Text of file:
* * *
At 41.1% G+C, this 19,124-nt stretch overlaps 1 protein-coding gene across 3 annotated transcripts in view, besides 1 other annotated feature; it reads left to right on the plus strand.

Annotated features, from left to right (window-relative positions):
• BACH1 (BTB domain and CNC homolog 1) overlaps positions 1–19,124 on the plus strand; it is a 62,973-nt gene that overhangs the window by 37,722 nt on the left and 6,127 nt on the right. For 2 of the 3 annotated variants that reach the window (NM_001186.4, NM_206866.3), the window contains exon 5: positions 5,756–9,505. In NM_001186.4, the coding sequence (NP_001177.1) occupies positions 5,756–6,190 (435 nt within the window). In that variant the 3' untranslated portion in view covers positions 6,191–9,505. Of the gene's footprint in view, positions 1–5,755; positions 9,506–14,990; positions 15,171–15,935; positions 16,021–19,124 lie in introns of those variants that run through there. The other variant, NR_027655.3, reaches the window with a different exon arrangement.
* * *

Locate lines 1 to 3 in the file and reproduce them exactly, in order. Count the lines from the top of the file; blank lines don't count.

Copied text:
At 41.1% G+C, this 19,124-nt stretch overlaps 1 protein-coding gene across 3 annotated transcripts in view, besides 1 other annotated feature; it reads left to right on the plus strand.

Annotated features, from left to right (window-relative positions):
• BACH1 (BTB domain and CNC homolog 1) overlaps positions 1–19,124 on the plus strand; it is a 62,973-nt gene that overhangs the window by 37,722 nt on the left and 6,127 nt on the right. For 2 of the 3 annotated variants that reach the window (NM_001186.4, NM_206866.3), the window contains exon 5: positions 5,756–9,505. In NM_001186.4, the coding sequence (NP_001177.1) occupies positions 5,756–6,190 (435 nt within the window). In that variant the 3' untranslated portion in view covers positions 6,191–9,505. Of the gene's footprint in view, positions 1–5,755; positions 9,506–14,990; positions 15,171–15,935; positions 16,021–19,124 lie in introns of those variants that run through there. The other variant, NR_027655.3, reaches the window with a different exon arrangement.